Not too shabby for a company that has grown from 50 employees to 30,000 in just seven years and seen its revenues rise from $51 million in 1990 to $799 million in 1996. HFS said Monday it earned nearly $170 million last year, an increase of 113 percent of nearly $80 million in 1995.
It went public in 1992 and was added to Standard & Poor's 500-stock index in August.
"I think it's a very focused, very driven management team," said Joseph Buckley, a Bear Stearns & Co. analyst who follows the Parsippany-based company. "I think they have a very sound understanding of the franchise business and how that can be applied across industries."
But some analysts are concerned that the company may be trying to do too much too quickly and risks becoming unwieldy, Mr. Buckley said. That caution is reflected in the current stock price.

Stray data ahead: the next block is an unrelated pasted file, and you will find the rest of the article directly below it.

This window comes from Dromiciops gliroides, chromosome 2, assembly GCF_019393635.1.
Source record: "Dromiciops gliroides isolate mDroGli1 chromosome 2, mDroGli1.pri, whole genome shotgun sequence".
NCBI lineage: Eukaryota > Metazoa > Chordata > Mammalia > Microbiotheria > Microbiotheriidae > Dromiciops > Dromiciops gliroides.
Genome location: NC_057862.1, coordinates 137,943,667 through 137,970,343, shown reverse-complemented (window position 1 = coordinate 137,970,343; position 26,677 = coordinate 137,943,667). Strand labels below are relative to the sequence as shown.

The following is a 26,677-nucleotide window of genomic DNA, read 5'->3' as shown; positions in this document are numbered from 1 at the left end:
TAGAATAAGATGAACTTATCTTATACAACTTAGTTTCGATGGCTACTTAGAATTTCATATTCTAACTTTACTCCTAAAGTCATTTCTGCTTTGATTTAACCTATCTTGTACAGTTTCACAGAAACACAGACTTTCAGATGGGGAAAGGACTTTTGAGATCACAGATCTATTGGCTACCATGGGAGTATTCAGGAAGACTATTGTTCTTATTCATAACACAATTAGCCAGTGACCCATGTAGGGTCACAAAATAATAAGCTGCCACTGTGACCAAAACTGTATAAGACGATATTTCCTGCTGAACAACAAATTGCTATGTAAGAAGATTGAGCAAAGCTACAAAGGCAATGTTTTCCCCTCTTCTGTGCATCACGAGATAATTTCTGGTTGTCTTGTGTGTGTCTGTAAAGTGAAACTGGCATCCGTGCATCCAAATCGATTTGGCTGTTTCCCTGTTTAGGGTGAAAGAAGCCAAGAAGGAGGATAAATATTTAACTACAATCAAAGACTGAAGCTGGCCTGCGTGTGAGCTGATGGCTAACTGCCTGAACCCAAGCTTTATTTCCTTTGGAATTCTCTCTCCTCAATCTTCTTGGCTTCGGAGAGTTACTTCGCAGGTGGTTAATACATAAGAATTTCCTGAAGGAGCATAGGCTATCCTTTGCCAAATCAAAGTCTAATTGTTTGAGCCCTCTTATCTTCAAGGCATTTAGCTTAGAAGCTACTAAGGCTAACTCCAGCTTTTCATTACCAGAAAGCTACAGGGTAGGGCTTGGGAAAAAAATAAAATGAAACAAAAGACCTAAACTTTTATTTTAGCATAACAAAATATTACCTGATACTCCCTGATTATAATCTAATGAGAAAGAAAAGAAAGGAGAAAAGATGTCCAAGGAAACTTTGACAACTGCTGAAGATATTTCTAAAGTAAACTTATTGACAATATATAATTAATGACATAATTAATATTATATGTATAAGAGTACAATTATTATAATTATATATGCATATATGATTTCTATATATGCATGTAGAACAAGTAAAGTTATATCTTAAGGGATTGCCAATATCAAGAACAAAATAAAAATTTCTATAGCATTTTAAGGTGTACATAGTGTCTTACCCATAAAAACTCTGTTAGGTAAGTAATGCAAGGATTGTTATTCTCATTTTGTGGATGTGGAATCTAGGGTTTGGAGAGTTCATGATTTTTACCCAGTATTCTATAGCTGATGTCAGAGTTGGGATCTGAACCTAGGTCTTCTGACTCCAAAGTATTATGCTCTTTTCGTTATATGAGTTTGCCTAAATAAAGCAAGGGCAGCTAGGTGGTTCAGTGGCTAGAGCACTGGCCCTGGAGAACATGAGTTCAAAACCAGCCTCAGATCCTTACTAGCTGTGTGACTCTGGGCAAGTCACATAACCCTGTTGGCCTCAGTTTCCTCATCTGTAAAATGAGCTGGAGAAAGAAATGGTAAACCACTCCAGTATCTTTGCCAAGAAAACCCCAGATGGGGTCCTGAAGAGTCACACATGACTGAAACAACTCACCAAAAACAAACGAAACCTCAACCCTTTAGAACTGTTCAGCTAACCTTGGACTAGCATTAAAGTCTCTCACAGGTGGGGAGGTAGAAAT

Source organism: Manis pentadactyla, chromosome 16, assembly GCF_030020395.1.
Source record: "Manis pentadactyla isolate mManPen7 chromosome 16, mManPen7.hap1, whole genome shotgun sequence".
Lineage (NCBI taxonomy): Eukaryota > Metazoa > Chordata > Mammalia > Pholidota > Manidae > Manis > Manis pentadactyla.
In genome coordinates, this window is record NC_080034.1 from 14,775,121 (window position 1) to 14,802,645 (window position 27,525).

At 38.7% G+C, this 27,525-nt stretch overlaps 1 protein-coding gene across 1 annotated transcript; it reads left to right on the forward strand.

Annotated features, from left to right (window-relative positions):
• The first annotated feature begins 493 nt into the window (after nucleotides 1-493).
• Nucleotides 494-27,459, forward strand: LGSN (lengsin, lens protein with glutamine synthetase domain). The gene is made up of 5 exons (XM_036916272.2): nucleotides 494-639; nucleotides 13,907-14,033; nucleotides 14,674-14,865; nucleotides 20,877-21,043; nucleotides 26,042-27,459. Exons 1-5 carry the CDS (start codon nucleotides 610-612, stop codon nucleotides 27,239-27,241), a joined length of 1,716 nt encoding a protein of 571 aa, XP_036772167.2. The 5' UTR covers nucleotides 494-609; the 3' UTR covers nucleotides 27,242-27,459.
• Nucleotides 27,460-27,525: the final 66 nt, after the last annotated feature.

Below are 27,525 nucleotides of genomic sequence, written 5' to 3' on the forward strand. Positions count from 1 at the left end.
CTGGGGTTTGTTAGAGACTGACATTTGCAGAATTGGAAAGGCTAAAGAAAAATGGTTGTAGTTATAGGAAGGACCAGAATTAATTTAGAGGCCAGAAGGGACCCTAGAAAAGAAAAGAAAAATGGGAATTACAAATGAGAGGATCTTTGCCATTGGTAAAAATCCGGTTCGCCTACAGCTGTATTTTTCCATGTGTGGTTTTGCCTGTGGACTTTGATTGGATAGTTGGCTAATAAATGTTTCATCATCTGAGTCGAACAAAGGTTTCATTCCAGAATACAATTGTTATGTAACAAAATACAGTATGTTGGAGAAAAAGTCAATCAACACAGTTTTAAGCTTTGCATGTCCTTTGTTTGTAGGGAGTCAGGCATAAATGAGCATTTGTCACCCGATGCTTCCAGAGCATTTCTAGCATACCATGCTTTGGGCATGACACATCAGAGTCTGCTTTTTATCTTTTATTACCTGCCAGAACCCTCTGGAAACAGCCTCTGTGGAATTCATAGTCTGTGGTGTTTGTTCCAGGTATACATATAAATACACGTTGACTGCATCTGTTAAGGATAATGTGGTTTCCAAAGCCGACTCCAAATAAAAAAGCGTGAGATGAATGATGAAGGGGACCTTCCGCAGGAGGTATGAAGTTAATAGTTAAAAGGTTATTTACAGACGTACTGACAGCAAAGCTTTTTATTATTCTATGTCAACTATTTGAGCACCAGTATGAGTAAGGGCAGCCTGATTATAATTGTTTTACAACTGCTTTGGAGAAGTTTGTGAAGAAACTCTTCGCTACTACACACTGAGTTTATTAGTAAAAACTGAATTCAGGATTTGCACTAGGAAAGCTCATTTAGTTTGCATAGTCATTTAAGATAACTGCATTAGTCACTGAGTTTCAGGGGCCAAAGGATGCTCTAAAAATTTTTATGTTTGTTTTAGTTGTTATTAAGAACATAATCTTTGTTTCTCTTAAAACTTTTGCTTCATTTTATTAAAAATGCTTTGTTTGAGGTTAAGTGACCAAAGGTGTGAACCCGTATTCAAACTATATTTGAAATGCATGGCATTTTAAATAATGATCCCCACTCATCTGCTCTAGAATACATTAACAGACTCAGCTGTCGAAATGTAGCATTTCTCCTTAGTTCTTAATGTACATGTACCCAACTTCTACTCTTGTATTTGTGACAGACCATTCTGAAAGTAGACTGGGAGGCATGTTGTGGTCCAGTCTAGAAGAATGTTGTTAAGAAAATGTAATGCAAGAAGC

"I think there will always be skeptics and there will always be fans," Mr. Snodgrass said. "Sometimes you have to just operate and manage and prove to people that what they were skeptical about is unfounded."
Chief financial officer Michael P. Monaco notes that the value of HFS' stock is about where it was before the Avis deal was announced last summer. The day the PHH deal was announced, PHH's stock soared $16.75, while HFS' fell $1.25.
"Basically what that says is the marketplace is not giving us any credit or very little credit for the transactions that we brought in the door, so I think we're a show-me stock at this phase," Mr. Monaco said.
"Once the dynamics start to (show) in terms of performance, I think the market can better appreciate what we're all about," he said.
Chairman and CEO Henry R. Silverman founded Hospitality Franchise Systems Inc. in 1990 with the $195 million purchase of the Howard Johnson and domestic Ramada franchise systems.
It was then part of The Blackstone Group, of which Silverman was a general partner. Blackstone sold its stake in HFS in 1993 and the company has continued to flourish under Silverman.